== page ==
The NHS Spent Nearly £40M Last Year Removing Kids’ Rotten Teeth
Recently released figures have shown that over 45,000 operations to remove kids and teenagers' teeth were made last year, costing the NHS a whopping £38.9 million.
The Local Government Association said the figures - which reflect extractions carried out on under-18s across England in between 2017 and 2018 - demonstrate a widespread issue regarding poor oral hygiene and excessive consumption of sugary food and drinks.
Despite a rise in the price of fizzy drinks as the UK's sugar tax came into effect this year, the startling figures have sparked calls for action against the consumption of the sweet stuff.
After all, youngsters in the UK are the biggest buyers of soft drinks in Europe, with two out of five 11 to 15-year-olds drinking sugary drinks at least once a day.
The Metro reports that over the last six years, the total number of operations has jumped from 38,208 extractions made in 2012/2013, costing the NHS roughly £205 million from then until now.
With such a huge hindrance on the UK's health budget and the population's health, councils are now urging the government to reverse budget restrictions in a bid to introduce stricter guidelines and practices to tackle sugar addiction.
One of the proposals is to reverse £600m in reductions to public health grants used to fund oral health programmes and campaigns to tackle childhood obesity.
Speaking about the statistics, Ian Hudspeth, chairman of the LGA's community wellbeing board, said: "These figures, which have risen sharply, highlight the damage that excessive sugar intake is doing to young people's teeth.
"The fact that, due to the severity of the decay, 180 operations a day to remove multiple teeth in children and teenagers have to be done in a hospital is concerning and also adds to current pressures on the NHS.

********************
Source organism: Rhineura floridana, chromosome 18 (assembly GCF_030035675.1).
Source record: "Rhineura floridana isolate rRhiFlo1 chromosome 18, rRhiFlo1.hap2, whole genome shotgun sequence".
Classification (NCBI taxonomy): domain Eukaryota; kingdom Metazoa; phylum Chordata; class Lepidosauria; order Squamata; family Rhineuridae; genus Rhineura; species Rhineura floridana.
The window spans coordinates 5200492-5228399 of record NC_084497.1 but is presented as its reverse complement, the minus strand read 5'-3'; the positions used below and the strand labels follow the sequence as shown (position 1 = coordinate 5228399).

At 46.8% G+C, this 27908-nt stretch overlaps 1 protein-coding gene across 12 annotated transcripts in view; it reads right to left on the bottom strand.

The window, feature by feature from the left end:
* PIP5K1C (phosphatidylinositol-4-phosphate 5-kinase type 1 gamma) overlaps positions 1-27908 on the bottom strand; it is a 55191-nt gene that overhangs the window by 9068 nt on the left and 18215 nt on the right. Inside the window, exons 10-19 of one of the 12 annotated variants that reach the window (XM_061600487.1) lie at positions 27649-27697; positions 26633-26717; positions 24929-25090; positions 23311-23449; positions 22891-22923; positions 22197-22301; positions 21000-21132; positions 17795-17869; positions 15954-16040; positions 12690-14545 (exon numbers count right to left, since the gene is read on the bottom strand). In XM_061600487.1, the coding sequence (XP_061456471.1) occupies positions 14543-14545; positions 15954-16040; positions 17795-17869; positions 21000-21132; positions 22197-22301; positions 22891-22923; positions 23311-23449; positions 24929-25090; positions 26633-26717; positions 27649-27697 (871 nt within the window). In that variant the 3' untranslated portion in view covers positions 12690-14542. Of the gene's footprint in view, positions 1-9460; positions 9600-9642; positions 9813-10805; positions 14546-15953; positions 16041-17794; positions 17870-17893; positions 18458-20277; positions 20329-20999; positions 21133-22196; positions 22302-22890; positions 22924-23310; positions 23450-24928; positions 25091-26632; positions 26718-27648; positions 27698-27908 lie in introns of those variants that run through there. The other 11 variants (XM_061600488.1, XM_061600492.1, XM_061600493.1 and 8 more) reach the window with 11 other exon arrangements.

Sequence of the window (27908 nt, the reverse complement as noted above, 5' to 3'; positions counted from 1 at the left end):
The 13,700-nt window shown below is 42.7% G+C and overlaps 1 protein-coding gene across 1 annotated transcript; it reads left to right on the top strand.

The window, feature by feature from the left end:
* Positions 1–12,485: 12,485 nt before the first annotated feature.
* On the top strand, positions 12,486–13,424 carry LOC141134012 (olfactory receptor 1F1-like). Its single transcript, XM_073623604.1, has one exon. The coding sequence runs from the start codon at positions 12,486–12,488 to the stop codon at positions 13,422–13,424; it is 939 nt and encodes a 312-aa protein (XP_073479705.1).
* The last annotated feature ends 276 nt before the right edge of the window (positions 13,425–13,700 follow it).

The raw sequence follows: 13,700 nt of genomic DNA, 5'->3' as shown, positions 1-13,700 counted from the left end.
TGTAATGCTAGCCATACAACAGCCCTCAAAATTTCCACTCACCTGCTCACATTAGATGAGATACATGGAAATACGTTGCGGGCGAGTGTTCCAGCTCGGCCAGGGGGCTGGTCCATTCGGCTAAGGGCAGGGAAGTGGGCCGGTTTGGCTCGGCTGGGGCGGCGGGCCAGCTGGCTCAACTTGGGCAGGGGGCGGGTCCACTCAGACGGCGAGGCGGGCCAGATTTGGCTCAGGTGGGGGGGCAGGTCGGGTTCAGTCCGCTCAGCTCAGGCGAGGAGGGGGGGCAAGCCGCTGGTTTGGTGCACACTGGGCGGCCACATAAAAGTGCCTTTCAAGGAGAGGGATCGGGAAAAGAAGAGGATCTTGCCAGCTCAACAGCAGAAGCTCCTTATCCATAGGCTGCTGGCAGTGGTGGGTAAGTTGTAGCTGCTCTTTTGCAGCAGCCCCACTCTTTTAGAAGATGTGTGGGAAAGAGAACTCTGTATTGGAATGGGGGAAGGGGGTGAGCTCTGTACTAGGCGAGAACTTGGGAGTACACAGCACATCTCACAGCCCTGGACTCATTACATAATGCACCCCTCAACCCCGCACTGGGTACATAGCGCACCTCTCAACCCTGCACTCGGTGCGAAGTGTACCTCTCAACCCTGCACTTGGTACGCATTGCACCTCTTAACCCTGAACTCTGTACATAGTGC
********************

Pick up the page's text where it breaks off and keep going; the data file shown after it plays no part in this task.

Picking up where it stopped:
"This trend shows there is a vital need to introduce measures to curb our sugar addiction which is causing children's teeth to rot.
"There must be a reinvestment in innovative oral health education so that parents and children understand the impact of sugar on teeth and the importance of a good oral hygiene regime.
"Untreated dental care remains one of the most prevalent diseases affecting children and young people's ability to speak, eat, play and socialise."
In April of this year the Government introduced the sugar tax, which hiked up the price of sweeter drinks by 18p or 24p per litre, depending on how much extra sugar has been added.
However, many argue the initiative is not enough and more resources need to be put in place. British Dental Association (BDA) chairman Mick Armstrong stated: "Tooth decay remains the number one reason for hospital admissions among young children, but ministers have not put a penny of new investment into early years prevention.
"In the NHS's 70th year, ministers need to offer more than unfunded gimmicks. We require a dedicated and properly resourced national effort to end the scandal of childhood decay."
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